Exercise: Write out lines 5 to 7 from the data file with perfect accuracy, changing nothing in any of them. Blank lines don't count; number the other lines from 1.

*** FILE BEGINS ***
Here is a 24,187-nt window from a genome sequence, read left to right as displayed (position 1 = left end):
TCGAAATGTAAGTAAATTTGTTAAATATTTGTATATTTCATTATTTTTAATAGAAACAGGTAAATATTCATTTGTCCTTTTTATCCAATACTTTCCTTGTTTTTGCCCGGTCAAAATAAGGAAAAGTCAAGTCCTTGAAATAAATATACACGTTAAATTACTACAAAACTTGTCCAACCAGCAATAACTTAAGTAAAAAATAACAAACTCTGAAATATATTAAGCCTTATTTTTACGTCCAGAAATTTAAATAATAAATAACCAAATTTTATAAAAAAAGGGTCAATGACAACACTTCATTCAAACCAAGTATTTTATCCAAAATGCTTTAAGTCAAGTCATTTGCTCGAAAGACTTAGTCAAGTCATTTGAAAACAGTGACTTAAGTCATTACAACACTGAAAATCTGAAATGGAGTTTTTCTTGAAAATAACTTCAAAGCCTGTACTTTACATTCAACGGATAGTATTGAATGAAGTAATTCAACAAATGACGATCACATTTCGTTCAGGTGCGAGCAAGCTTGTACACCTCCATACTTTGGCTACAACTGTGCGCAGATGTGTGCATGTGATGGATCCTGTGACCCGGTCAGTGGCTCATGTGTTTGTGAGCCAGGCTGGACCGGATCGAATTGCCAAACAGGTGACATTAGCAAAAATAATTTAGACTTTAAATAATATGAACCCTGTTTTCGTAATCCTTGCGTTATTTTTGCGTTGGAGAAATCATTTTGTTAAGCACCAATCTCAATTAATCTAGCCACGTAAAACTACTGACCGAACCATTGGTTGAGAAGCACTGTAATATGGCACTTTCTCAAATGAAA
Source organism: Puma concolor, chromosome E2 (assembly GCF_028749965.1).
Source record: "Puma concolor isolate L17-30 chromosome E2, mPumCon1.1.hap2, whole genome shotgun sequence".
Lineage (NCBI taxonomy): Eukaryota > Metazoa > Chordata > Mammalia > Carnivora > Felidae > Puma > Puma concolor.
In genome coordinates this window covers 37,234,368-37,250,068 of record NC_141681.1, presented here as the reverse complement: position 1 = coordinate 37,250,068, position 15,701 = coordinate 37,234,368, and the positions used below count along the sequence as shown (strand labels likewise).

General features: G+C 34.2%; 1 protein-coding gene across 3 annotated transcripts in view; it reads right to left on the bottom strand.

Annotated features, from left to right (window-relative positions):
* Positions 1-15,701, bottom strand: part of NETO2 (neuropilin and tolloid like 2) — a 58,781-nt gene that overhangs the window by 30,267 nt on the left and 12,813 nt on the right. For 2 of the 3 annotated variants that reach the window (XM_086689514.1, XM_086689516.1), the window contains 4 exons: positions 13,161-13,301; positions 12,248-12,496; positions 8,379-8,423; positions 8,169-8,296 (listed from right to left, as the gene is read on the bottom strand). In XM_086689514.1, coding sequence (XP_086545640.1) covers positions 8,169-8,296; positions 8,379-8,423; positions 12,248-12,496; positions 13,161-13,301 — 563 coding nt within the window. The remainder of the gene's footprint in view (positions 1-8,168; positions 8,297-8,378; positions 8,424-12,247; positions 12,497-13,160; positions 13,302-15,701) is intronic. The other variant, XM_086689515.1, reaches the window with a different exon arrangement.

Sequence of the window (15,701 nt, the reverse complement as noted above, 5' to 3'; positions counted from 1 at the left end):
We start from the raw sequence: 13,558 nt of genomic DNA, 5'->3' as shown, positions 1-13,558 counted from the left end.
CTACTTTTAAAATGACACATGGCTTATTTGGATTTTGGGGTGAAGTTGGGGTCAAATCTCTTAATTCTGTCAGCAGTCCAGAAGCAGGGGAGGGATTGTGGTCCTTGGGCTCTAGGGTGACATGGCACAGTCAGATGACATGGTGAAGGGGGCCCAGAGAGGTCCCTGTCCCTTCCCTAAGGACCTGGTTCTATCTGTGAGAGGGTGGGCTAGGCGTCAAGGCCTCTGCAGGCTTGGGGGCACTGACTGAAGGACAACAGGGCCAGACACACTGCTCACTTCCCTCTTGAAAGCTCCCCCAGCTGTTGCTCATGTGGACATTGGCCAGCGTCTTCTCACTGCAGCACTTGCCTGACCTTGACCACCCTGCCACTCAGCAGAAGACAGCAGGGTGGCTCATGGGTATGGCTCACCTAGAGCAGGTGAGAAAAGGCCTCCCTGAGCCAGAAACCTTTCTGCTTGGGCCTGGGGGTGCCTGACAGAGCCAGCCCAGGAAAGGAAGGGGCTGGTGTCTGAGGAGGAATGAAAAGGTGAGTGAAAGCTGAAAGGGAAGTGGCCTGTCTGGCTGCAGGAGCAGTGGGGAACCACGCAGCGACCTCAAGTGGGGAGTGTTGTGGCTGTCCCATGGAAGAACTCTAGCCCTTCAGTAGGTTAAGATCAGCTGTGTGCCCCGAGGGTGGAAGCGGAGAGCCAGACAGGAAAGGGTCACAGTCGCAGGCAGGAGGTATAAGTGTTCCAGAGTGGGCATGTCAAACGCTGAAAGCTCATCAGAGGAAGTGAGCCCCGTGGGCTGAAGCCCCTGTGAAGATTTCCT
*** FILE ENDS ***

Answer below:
Lineage (NCBI taxonomy): Eukaryota > Metazoa > Chordata > Mammalia > Carnivora > Felidae > Puma > Puma concolor.
In genome coordinates this window covers 37,234,368-37,250,068 of record NC_141681.1, presented here as the reverse complement: position 1 = coordinate 37,250,068, position 15,701 = coordinate 37,234,368, and the positions used below count along the sequence as shown (strand labels likewise).

General features: G+C 34.2%; 1 protein-coding gene across 3 annotated transcripts in view; it reads right to left on the bottom strand.